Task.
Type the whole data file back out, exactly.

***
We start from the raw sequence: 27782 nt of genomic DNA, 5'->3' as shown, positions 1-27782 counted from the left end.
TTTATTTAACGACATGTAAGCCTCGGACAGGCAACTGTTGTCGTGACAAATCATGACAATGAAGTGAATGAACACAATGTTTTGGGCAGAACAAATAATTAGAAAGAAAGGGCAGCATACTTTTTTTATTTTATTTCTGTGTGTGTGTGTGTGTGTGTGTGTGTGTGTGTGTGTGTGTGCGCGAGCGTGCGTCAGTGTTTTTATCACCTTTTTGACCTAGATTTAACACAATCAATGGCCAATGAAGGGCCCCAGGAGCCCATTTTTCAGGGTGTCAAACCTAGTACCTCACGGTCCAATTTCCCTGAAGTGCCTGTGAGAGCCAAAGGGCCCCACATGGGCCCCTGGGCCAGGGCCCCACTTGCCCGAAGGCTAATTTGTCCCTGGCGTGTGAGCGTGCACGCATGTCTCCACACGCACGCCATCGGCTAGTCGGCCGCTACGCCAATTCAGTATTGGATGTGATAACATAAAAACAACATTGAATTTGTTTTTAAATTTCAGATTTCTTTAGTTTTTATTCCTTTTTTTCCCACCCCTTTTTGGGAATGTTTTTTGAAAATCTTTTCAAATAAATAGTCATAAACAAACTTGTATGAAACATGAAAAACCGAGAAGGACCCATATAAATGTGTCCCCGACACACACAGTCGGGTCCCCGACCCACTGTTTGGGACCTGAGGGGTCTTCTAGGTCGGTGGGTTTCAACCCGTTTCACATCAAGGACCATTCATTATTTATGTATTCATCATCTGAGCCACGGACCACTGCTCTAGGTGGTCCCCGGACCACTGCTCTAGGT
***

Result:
We start from the raw sequence: 27782 nt of genomic DNA, 5'->3' as shown, positions 1-27782 counted from the left end.
TTTATTTAACGACATGTAAGCCTCGGACAGGCAACTGTTGTCGTGACAAATCATGACAATGAAGTGAATGAACACAATGTTTTGGGCAGAACAAATAATTAGAAAGAAAGGGCAGCATACTTTTTTTATTTTATTTCTGTGTGTGTGTGTGTGTGTGTGTGTGTGTGTGTGTGTGTGTGCGCGAGCGTGCGTCAGTGTTTTTATCACCTTTTTGACCTAGATTTAACACAATCAATGGCCAATGAAGGGCCCCAGGAGCCCATTTTTCAGGGTGTCAAACCTAGTACCTCACGGTCCAATTTCCCTGAAGTGCCTGTGAGAGCCAAAGGGCCCCACATGGGCCCCTGGGCCAGGGCCCCACTTGCCCGAAGGCTAATTTGTCCCTGGCGTGTGAGCGTGCACGCATGTCTCCACACGCACGCCATCGGCTAGTCGGCCGCTACGCCAATTCAGTATTGGATGTGATAACATAAAAACAACATTGAATTTGTTTTTAAATTTCAGATTTCTTTAGTTTTTATTCCTTTTTTTCCCACCCCTTTTTGGGAATGTTTTTTGAAAATCTTTTCAAATAAATAGTCATAAACAAACTTGTATGAAACATGAAAAACCGAGAAGGACCCATATAAATGTGTCCCCGACACACACAGTCGGGTCCCCGACCCACTGTTTGGGACCTGAGGGGTCTTCTAGGTCGGTGGGTTTCAACCCGTTTCACATCAAGGACCATTCATTATTTATGTATTCATCATCTGAGCCACGGACCACTGCTCTAGGTGGTCCCCGGACCACTGCTCTAGGT